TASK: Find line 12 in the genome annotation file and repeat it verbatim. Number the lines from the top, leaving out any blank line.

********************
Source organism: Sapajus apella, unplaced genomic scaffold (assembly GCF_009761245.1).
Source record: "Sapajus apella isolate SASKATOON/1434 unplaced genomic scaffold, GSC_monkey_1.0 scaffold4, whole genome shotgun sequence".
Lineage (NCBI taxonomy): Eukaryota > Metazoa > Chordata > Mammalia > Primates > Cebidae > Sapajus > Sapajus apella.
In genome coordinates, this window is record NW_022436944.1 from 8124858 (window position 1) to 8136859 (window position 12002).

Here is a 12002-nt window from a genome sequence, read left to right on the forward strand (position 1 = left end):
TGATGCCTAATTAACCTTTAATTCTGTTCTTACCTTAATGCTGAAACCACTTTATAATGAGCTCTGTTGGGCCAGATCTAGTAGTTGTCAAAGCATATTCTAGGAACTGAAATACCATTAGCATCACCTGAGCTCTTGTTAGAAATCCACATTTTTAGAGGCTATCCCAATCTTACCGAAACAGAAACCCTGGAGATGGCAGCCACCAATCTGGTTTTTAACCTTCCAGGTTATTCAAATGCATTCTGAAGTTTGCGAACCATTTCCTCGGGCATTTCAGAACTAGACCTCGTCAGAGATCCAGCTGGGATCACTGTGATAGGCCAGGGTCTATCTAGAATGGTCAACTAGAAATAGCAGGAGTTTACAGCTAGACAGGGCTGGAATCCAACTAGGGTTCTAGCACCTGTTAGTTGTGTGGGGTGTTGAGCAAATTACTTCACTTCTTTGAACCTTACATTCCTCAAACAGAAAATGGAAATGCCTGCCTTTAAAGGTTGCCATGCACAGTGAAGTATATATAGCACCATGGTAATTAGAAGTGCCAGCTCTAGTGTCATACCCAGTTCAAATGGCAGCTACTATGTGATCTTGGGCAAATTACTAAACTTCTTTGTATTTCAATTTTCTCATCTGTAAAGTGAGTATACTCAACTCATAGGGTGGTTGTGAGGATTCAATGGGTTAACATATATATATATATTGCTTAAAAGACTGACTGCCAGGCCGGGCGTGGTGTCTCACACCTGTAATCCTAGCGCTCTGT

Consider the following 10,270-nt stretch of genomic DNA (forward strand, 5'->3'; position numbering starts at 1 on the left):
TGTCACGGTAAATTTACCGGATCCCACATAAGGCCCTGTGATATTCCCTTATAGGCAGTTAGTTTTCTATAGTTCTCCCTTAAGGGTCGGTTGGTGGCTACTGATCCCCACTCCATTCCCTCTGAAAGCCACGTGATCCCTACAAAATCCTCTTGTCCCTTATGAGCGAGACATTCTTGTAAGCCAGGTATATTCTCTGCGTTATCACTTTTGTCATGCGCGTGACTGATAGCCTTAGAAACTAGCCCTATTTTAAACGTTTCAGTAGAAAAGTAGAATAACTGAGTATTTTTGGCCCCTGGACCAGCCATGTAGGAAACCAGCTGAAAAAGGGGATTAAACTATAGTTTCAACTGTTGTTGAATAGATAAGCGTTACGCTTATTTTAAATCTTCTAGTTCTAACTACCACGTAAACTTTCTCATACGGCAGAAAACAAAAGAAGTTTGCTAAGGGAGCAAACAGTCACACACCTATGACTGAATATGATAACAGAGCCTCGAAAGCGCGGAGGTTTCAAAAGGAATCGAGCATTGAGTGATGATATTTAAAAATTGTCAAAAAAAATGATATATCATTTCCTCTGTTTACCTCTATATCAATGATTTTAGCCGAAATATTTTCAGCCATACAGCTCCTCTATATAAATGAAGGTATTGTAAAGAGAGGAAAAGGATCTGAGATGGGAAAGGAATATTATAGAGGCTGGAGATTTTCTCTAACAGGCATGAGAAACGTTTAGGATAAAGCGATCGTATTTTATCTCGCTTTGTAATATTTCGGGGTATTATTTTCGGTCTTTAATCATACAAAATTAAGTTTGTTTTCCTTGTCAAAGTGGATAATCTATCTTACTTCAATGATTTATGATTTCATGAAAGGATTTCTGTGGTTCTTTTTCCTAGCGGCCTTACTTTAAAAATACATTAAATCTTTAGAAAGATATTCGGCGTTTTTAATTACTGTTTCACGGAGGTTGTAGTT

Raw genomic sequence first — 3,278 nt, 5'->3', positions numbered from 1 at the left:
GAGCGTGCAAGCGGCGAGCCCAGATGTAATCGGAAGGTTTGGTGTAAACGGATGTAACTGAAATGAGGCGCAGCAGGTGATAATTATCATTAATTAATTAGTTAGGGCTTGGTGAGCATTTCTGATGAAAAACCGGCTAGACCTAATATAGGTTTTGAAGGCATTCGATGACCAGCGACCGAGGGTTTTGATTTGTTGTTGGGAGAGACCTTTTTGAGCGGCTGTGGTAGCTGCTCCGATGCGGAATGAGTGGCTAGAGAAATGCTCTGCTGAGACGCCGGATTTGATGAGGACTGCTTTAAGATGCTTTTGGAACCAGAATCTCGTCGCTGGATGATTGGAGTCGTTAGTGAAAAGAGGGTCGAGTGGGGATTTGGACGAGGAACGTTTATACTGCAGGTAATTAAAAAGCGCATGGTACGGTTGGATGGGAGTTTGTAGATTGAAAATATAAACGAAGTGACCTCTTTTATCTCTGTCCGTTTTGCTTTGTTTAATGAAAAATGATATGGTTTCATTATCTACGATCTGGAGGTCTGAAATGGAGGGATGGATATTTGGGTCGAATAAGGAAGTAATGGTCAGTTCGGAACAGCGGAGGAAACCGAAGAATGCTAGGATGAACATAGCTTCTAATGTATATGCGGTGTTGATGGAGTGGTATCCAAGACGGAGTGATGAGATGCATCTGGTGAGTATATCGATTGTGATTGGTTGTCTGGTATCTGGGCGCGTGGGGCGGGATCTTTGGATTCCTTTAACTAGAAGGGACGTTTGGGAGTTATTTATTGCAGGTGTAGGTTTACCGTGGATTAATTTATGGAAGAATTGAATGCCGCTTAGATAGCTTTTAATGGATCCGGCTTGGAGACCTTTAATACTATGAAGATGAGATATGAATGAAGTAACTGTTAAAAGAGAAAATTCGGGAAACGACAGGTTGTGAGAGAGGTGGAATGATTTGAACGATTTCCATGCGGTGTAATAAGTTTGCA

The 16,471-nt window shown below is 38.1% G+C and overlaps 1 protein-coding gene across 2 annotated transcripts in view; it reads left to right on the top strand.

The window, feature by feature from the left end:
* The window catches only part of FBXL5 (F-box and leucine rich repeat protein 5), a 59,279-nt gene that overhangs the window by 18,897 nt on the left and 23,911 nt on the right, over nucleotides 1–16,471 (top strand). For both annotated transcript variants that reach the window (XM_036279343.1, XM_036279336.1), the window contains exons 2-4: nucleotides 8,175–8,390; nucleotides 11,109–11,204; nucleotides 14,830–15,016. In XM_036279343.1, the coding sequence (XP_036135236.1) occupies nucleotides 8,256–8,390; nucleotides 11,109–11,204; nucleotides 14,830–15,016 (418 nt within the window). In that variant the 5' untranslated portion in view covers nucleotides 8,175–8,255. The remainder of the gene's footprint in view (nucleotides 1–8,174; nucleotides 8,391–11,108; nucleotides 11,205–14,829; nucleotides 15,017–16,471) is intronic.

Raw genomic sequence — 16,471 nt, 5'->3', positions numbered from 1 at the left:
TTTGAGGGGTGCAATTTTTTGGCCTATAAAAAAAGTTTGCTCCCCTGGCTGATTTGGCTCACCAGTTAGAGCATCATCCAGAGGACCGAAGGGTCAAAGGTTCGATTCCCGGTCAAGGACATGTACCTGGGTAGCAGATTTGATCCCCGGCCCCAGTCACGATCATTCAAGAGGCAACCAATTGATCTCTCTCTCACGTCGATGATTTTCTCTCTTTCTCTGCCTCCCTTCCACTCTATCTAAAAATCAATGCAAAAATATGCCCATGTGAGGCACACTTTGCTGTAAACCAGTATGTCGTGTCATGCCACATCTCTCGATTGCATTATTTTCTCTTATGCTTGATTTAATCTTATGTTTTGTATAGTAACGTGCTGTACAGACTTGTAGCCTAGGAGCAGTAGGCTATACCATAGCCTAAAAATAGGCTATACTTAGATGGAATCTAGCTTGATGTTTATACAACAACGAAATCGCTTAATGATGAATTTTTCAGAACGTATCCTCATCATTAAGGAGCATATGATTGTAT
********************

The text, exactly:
The window, feature by feature from the left end: